Basically, the writer (Penny Stretton) was doing a driving lesson, then she swerved to avoid a lorry and almost hit a cyclist. This cyclist then shouted at her, which ruined the rest of her lesson. In fairness, she admits that she shouldn't have been driving when she was tired (cf Highway Code rule 91) and that she should have spotted the cyclist sooner, so I don't want to dwell on that, particularly since she's still a learner. I'm more concerned about the conclusions she's drawn from this experience, and the self-contradictions in her article (which apparently escaped her editor as well).
All I know about this incident is from the driver's point of view, but it sounds similar to a collision I was in last year, so I'm inclined to sympathise with the cyclist.
Quoting her article:
Trying to compose myself, I took a deep breath and looked up to see a lorry ahead, half parked and jutting out across my lane.If she looked up, that implies that she was looking down beforehand, i.e. she wasn't watching the road while her vehicle was moving. This is extremely dangerous. If she needed to compose herself then she should have pulled over to the side of the road first; failing that, I'd prefer her to do an emergency stop in the middle of the road rather than driving blind.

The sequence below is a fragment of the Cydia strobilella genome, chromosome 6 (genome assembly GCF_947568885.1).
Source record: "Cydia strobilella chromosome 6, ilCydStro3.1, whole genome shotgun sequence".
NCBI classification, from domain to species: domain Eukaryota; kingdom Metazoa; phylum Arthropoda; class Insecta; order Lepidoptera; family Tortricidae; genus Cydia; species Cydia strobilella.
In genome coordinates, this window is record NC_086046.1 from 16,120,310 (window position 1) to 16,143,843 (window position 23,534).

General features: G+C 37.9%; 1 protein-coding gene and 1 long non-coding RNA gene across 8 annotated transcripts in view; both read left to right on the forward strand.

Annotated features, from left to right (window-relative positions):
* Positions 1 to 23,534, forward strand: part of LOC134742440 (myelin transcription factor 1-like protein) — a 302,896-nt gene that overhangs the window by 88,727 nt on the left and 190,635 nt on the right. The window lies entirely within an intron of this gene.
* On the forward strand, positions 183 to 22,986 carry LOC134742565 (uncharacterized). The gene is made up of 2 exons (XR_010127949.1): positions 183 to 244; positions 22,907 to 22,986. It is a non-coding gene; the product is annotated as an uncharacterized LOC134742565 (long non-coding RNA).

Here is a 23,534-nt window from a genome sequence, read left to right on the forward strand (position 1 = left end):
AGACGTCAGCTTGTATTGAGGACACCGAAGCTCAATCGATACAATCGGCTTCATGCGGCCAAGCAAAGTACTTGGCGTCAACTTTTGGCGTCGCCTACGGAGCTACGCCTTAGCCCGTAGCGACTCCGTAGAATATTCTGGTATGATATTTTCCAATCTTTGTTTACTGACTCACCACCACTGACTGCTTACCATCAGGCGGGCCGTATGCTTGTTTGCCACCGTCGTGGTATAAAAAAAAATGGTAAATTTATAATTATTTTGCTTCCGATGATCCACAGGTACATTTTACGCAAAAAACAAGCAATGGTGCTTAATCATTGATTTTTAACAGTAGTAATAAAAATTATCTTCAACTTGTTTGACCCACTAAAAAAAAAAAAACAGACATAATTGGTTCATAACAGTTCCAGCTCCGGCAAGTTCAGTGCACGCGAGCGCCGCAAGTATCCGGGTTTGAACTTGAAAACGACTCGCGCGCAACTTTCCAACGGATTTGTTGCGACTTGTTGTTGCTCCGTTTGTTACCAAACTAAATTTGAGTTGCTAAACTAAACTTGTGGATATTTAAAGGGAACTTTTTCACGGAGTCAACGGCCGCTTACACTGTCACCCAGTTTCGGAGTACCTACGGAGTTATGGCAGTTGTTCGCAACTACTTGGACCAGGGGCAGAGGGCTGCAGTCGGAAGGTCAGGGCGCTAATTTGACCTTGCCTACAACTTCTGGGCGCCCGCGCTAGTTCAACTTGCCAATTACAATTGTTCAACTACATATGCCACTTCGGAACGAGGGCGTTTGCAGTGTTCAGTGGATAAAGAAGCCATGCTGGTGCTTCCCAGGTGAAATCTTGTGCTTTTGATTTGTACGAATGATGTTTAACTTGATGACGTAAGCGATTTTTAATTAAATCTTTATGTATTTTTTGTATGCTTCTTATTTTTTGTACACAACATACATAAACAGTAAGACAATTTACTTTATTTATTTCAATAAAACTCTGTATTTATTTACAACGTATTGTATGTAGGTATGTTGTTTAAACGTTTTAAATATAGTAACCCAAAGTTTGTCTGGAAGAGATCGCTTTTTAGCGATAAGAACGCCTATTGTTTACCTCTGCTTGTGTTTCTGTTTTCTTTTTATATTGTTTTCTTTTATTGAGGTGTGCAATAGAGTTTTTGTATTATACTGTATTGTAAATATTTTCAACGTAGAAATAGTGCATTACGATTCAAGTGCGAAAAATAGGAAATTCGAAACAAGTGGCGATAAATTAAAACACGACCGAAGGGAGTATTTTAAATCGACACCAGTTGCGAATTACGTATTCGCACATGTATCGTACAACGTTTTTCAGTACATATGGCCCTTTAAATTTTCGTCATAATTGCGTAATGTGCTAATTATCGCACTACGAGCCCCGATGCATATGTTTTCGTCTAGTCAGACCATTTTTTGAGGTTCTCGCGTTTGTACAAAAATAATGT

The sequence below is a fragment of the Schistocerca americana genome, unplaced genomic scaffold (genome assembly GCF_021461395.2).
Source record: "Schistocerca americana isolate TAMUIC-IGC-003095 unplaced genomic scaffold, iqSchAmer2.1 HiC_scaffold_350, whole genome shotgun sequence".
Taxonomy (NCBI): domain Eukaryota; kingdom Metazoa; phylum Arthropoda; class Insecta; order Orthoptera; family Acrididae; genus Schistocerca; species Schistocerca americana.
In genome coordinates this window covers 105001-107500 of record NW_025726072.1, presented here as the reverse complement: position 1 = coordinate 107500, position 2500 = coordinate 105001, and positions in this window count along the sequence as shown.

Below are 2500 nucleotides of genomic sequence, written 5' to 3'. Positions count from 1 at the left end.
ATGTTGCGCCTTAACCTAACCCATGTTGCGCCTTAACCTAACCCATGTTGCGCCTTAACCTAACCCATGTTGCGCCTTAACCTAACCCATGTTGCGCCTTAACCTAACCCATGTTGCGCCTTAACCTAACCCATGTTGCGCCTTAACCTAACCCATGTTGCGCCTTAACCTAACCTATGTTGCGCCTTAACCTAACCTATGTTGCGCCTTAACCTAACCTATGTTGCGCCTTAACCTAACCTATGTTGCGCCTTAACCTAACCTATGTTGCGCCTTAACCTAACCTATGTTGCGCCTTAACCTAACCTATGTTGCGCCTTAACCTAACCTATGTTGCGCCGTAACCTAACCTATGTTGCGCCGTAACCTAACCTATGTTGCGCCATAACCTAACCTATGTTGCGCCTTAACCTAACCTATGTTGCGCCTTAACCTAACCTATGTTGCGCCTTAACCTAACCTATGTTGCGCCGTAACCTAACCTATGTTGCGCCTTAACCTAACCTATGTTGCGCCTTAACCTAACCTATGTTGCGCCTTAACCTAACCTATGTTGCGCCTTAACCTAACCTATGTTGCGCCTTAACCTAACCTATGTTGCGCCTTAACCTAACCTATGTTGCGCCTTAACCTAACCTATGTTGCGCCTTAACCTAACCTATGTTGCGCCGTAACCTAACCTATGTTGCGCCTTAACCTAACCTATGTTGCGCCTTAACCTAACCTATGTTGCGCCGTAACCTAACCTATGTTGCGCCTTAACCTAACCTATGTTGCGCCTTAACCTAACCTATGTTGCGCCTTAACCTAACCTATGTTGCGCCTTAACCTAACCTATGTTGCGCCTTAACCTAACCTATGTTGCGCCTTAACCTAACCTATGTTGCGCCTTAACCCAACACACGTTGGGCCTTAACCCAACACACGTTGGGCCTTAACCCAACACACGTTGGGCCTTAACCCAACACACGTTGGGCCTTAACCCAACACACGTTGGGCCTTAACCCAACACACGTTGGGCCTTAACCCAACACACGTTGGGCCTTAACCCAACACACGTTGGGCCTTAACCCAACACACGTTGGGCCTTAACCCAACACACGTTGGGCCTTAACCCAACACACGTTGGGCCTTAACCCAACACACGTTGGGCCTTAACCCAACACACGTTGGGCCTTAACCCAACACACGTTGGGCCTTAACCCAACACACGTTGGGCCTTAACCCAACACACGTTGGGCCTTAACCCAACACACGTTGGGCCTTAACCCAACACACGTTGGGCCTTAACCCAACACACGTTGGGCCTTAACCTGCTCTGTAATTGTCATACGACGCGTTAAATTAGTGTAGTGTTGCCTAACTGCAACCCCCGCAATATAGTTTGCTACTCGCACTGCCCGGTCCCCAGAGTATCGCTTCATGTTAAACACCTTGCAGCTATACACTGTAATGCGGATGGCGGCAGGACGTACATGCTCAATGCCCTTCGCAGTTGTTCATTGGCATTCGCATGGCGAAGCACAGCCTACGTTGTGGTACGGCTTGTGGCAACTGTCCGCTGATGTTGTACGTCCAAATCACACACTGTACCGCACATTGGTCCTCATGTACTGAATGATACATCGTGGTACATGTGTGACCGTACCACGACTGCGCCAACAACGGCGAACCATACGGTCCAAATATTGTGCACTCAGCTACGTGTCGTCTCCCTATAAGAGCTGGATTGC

He screamed and shouted accusing me of "trying to kill him" which was a rather hilarious exaggeration actually, although it wasn’t so funny at the time.I don't think that she ever intended to harm the cyclist, i.e. this was just incompetence rather than malice. However, I also don't think that she understands how much damage a car crash can do: if you hit someone with a ton of metal then it is often fatal. Last year a 13 year old child was killed by a learner driver in a car park, when the car was only travelling at 4mph. Forgive me if I don't see the hilarity in that.
It's also not clear where the cyclist was (relative to the car) before the near miss. Quoting again:
while I certainly should have spotted him quicker, slowed down and hung back, let's get things straight – he shouldn't have been trying to overtake me so quickly, either.If he was trying to overtake her then that implies that he was behind her, but if she could have hung back then that implies that he was ahead of her. Also, she later says that he:
was ambling along at wobble pace, swaying so much that I'd earlier been worried about passing him at all.If she was worried about passing him, that implies again that he was ahead of her, so he couldn't have been trying to overtake her. Similarly, if he was ambling along then he couldn't have been going "so quickly".
Finally, she said:
Also, couldn't they see I was a learner, in car plastered with BSM and cut me a tiny bit of slack?If he was ahead of her then he probably didn't get a very good view of her car. Also, what exactly should he have done differently? If she came up behind him (travelling faster) and then swerved towards him, it's hardly his fault for not getting out of the way in time! Maybe he should have stayed quiet and assumed that she'd learn from the experience on her own, but she seems to disagree with his assessment, which implies that someone needed to tell her how dangerous that was. I'd be interested to hear the BSM instructor's view on this, since apparently he didn't explain this to her either.
All in all, another reminder that the tabloid press isn't a reliable source of information.